What Good Is Poetry? Wordsworth’s Lament in 'The World Is Too Much With Us'

What Good Is Poetry? Wordsworth’s Lament in 'The World Is Too Much With Us'
"Arion on the Dolphin," 1748, by François Boucher. Oil on canvas. Princeton University Art Museum, New Jersey. (Public Domain)

One way or another, people must make sense of the world, but how they come to that understanding begs the question of what it means to understand something. Does understanding hang on things like structure or significance or something else altogether?

Poetry is one way to come to an understanding of things on several levels. Derived from the Greek “poiesis,” meaning “to make,” poetry makes rational, emotional, and spiritual connections between physical and metaphysical reality, helping us to understand that the physical functioning of matter is not all that matters. There are deeper functions and higher forces that cannot be captured by equations or definitions.

Consider the sonnet “The World Is Too Much With Us” by William Wordsworth:

The world is too much with us; late and soon, Getting and spending, we lay waste our powers;— Little we see in Nature that is ours; We have given our hearts away, a sordid boon! This Sea that bares her bosom to the moon; The winds that will be howling at all hours, And are up-gathered now like sleeping flowers; For this, for everything, we are out of tune; It moves us not. Great God! I’d rather be A Pagan suckled in a creed outworn; So might I, standing on this pleasant lea, Have glimpses that would make me less forlorn; Have sight of Proteus rising from the sea; Or hear old Triton blow his wreathèd horn.

With this piece, Wordsworth shows the function and power of poetry: to identify those things that lie beyond the expression of discreet quantity and quality and give them a presence and a purpose that rise above the noise of an industrialized, science-saturated society.

Many people nowadays subordinate spiritual exercise to the acquisition of knowledge that is purely functional and utilitarian, and this is precisely what Wordsworth’s sonnet bewails. There are essential mysteries of the heart that defy market mentalities and social or scientific systems. But how to express that?

Their expression begins with the poetic.

From Matter to Something More

"Heath Near St. Hippolyte at the Foot of the Vosges in Alsace," 1848, by Christian Ernst Bernhard Morgenstern. (Ablakok/CC BY-SA 4.0)
"Heath Near St. Hippolyte at the Foot of the Vosges in Alsace," 1848, by Christian Ernst Bernhard Morgenstern. (Ablakok/CC BY-SA 4.0)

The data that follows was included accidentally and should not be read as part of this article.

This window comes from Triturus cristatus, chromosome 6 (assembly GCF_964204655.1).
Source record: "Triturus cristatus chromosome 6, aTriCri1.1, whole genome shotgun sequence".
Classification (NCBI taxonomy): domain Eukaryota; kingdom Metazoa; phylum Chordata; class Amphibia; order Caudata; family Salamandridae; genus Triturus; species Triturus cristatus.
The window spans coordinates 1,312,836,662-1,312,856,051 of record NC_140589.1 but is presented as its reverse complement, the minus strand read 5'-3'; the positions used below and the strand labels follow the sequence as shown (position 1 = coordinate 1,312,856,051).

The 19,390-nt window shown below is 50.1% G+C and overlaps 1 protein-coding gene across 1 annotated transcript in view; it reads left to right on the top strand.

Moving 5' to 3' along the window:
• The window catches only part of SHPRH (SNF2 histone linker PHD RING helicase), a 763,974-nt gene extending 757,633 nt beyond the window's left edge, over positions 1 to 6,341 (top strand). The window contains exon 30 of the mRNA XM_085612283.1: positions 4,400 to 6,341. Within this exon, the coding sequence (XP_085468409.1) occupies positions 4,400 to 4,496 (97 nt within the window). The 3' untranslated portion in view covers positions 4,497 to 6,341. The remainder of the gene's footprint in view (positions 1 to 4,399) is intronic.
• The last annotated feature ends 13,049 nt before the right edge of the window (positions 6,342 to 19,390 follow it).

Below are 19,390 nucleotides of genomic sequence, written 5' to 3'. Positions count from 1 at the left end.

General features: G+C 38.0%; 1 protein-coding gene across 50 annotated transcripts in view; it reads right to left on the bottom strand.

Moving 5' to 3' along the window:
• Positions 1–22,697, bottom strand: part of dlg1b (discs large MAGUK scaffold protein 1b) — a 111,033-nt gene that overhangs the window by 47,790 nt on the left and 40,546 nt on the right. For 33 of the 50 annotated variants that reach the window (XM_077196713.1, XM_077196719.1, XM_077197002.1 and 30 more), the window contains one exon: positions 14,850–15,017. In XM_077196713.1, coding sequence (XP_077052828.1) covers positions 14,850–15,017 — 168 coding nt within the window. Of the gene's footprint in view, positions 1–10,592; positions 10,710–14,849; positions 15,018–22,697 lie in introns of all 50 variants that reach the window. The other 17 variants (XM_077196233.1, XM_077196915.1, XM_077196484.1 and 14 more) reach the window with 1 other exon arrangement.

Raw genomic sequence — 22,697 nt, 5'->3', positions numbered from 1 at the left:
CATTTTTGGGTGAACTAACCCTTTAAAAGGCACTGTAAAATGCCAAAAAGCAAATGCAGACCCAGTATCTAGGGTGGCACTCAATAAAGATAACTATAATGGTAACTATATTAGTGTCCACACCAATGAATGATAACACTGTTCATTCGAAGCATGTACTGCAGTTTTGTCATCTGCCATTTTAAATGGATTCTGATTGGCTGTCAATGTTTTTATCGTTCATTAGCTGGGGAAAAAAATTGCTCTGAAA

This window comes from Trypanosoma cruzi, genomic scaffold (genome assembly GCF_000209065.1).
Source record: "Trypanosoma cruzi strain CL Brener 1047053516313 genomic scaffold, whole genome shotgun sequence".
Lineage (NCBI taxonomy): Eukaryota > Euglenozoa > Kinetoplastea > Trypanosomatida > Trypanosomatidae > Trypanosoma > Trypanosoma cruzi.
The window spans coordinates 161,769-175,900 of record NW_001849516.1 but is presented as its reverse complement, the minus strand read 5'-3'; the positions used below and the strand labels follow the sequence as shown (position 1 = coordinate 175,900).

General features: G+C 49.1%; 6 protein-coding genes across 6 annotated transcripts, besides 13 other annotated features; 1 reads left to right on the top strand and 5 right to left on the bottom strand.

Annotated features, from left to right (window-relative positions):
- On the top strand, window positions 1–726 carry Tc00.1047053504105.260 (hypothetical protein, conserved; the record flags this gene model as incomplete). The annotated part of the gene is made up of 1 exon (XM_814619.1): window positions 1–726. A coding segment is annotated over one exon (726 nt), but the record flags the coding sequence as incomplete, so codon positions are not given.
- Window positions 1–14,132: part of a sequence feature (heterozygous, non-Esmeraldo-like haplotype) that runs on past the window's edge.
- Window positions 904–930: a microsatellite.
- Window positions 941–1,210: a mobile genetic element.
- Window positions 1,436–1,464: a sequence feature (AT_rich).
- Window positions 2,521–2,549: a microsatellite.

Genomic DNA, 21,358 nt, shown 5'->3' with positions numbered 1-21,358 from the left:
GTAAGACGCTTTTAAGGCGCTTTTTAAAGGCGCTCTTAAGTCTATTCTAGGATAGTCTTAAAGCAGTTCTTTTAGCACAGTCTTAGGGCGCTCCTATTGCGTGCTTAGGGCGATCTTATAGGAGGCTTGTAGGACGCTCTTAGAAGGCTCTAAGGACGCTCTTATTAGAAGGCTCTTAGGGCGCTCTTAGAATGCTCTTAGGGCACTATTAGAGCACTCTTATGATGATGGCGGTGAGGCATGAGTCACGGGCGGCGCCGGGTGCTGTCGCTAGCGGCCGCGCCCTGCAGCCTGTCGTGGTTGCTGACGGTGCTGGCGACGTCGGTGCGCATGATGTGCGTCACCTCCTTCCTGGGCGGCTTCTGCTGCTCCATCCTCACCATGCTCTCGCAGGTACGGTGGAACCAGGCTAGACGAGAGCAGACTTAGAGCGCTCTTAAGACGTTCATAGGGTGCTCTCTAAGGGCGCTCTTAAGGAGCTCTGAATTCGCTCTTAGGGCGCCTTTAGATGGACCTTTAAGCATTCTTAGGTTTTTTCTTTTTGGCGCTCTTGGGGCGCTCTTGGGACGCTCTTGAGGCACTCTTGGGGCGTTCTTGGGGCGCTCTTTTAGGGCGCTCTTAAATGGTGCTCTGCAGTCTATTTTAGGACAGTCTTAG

English author D.H. Lawrence posited that to call the sun a ball of burning gas is to resist the vital power of the sun. “To the scandal of physicists,” he said, “whatever the sun is, it is not a ball of flaming gas.” By this, he meant that the sun is essentially more than its composition, as are all things that exist.

Sometimes allowing for more than the physical, even if it means allowing for the fantastic, is truly important. In other words, it is more important to look at the sun and think about God than about gas. In the former lies the poetic power of the sun, a power that Wordsworth says the world is out of tune with.

The world is a materialist world and has lost touch with the symbolic side of reality, lending itself instead to the idea that only matter—what is commonly called “stuff”—matters, and that the mere having of things, even to excess, is paramount in this life. Thus, much of the appreciation for the subtler things, the spiritual things, has been sacrificed on a worldly altar of affluence.

Those who share Wordsworth’s assessment should dare to resist and reverse the crisis of “getting and spending” by boldly embracing the beautiful things that make life worth living. These are often the things worth doing for their own sake and are enriching instead of just time-consuming.

The World We Have Lost

"Aurora With Apollo Driving the Sun Chariot" by Costantino Cedini. Oil on canvas. (Public Domain)
"Aurora With Apollo Driving the Sun Chariot" by Costantino Cedini. Oil on canvas. (Public Domain)

Wordsworth shakes us with the might and majesty of poetry, with howling winds and sleeping flowers and the seductive sea, providing a philosophical and theological platform rooted in wonder. It rises above the accumulation of facts to the interconnectedness of all subjects understood in their proper relation to one another—where one might see majestic gods moving over the waters instead of the dull vessels of commerce.

Poetry is the creative utterance of the mystical sense of creation. It expresses our sensitivity to creation. As such, nature can serve as a poetic portal to supernatural contemplation—what many have held and still hold to be the highest of all human acts, despite the way the world and its workings overwhelm us.

Poets like Wordsworth, together with the powers he invokes, urge a different, deeper worldview than the one championed today. And poems like “The World Is Too Much With Us” invite the contemplation of the symbolic nature of the world as it struggles against materialist fixation, and strives for the beautiful, yet difficult, balance of body and soul.

Sean Fitzpatrick serves on the faculty of Gregory the Great Academy, a boarding school in Elmhurst, Pa., where he teaches humanities. His writings on education, literature, and culture have appeared in a number of journals, including Crisis Magazine, Catholic Exchange, and the Imaginative Conservative.
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